Tech Today w/ Ken May

Archive for March 2nd, 2017

Amazon is apologizing for the disruptions to its S3 storage service that knocked down and — in some cases affected — dozens of websites earlier this week. The company also outlined what caused the issue — the event was triggered by human error. The company said an authorized S3 team member using an established playbook executed a command which was intended to remove a small number of servers for one of the S3 subsystems that is used by the S3 billing process. “Unfortunately, one of the inputs to the command was entered incorrectly and a larger set of servers was removed than intended, ” the company said in a press statement Thursday. It adds: The servers that were inadvertently removed supported two other S3 subsystems. One of these subsystems, the index subsystem, manages the metadata and location information of all S3 objects in the region. This subsystem is necessary to serve all GET, LIST, PUT, and DELETE requests. The second subsystem, the placement subsystem, manages allocation of new storage and requires the index subsystem to be functioning properly to correctly operate. The placement subsystem is used during PUT requests to allocate storage for new objects. Removing a significant portion of the capacity caused each of these systems to require a full restart. While these subsystems were being restarted, S3 was unable to service requests. Other AWS services in the US-EAST-1 Region that rely on S3 for storage, including the S3 console, Amazon Elastic Compute Cloud (EC2) new instance launches, Amazon Elastic Block Store (EBS) volumes (when data was needed from a S3 snapshot), and AWS Lambda were also impacted while the S3 APIs were unavailable. Read more of this story at Slashdot.

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90-Year-Old Mold Sold for Almost $15k

Posted by kenmay on March - 2 - 2017

The idea that a bit of gross mold would be worth $14, 617 seems absurd until you realize it may be the most important mold to that was ever grown. Read more…

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How to Get Windows and macOS Apps on Your Chromebook

Posted by kenmay on March - 2 - 2017

As capable as Chromebooks have become , there are times when you might need to load up Photoshop, iTunes or something else that relies on Windows or macOS. Not only can Chrome OS do this, it’s not that difficult to set up…if you know the right plug-ins to use. Here’s how to get started. Read more…

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An anonymous reader shares a Quartz report: Annoying pauses in your streaming movies are going to become less common, thanks to a new trick Netflix is rolling out. It’s using artificial intelligence techniques to analyze each shot in a video and compress it without affecting the image quality, thus reducing the amount of data it uses. The new encoding method is aimed at the growing contingent of viewers in emerging economies who watch video on phones and tablets. “We’re allergic to rebuffering, ” said Todd Yellin, a vice president of innovation at Netflix. “No one wants to be interrupted in the middle of Bojack Horseman or Stranger Things.” Yellin hopes the new system, called Dynamic Optimizer, will keep those Netflix binges free of interruption when it’s introduced sometime in the next “couple of months.” He was demonstrating the system’s results at “Netflix House, ” a mansion in the hills overlooking Barcelona that the company has outfitted for the Mobile World Congress trade show. In one case, the image quality from a 555 kilobits per second (kbps) stream looked identical to one on a data link with half the bandwidth. Read more of this story at Slashdot.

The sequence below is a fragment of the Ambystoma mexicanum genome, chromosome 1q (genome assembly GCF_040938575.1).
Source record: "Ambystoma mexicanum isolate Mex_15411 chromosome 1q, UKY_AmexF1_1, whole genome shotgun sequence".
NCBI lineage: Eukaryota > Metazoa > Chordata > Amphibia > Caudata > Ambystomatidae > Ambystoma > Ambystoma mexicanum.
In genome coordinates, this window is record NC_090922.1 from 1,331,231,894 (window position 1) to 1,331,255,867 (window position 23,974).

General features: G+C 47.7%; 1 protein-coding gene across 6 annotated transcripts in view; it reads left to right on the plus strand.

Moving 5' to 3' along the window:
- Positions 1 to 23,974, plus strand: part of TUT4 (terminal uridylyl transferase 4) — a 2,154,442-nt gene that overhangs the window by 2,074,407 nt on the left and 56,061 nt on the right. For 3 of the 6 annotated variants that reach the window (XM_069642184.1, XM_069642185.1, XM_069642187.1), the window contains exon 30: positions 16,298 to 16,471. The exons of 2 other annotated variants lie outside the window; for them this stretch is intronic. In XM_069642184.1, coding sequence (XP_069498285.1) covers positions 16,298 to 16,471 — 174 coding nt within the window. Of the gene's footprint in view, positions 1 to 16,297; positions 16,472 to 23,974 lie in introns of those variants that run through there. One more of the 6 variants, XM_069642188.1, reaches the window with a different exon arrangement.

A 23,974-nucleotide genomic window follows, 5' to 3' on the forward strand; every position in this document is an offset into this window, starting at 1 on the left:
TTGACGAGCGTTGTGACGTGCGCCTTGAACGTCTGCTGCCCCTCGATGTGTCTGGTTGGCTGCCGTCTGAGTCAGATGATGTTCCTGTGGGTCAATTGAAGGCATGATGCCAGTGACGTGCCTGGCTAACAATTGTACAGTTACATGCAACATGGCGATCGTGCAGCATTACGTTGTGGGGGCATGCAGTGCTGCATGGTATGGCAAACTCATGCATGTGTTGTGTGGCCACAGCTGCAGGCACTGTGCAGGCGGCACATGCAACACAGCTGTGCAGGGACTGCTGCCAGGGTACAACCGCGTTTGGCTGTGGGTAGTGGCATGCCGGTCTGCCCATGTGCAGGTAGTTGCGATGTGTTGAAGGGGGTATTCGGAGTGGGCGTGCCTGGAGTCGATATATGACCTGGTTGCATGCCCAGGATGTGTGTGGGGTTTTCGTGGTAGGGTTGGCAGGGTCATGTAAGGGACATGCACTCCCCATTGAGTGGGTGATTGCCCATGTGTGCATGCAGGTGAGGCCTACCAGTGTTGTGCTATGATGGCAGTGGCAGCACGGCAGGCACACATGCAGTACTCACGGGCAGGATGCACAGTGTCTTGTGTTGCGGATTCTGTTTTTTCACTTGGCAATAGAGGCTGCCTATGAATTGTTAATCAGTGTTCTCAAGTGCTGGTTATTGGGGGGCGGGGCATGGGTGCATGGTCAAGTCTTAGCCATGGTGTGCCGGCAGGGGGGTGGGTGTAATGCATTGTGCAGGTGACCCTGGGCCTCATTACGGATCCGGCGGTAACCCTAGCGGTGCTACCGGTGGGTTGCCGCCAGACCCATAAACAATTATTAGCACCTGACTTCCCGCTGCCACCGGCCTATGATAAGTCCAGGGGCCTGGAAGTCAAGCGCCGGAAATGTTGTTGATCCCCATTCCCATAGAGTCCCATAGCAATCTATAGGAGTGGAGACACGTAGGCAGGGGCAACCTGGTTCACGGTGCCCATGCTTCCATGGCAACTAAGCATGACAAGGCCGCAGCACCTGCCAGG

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Ever wished you could access your Raspberry Pi when you’re on the road? Perhaps you’ve set up a home security camera, you’re running a private Minecraft server, or you’re using your Pi for some crazy hacked together internet appliance of your own making. Whatever your reasons, it’s easy than you think to access that… Read more…

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Kotaku recently contacted Nintendo to ask them why Nintendo Switch cartridges taste so awful. Nintendo replied: “To avoid the possibility of accidental ingestion, keep the game card away from young children. A bittering agent (Denatonium Benzoate) has also been applied to the game card. This bittering agent is non-toxic.” Snip: According to Wikipedia, denatonium benzoate is the most bitter chemical compound known, commonly used as an aversion agent to prevent accidental ingestion, which is why the Switch cards are coated in it. It’s also used in animal repellent, shampoos, soaps and nail-biting prevention. I put that Switch cart in my mouth and I’m not sure what those things are made of but I can still taste it. Do not try this at home. — Jeff Gerstmann (@jeffgerstmann) February 25, 2017

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The strawberries in this photo are blue

Posted by kenmay on March - 2 - 2017

This picture has NO red pixels. Great demo of color constancy (ht Akiyoshi Kitaoka) pic.twitter.com/pZHvbB6QHE — Matt Lieberman (@social_brains) February 27, 2017 My daughter send this photo to me. I put it in Photoshop to check. The “reddest” part I could find using the eyedropper had an RGB value of 153/181/182. So technically there is some red in the image, but here is what 153/181/182 looks like: Not very red!

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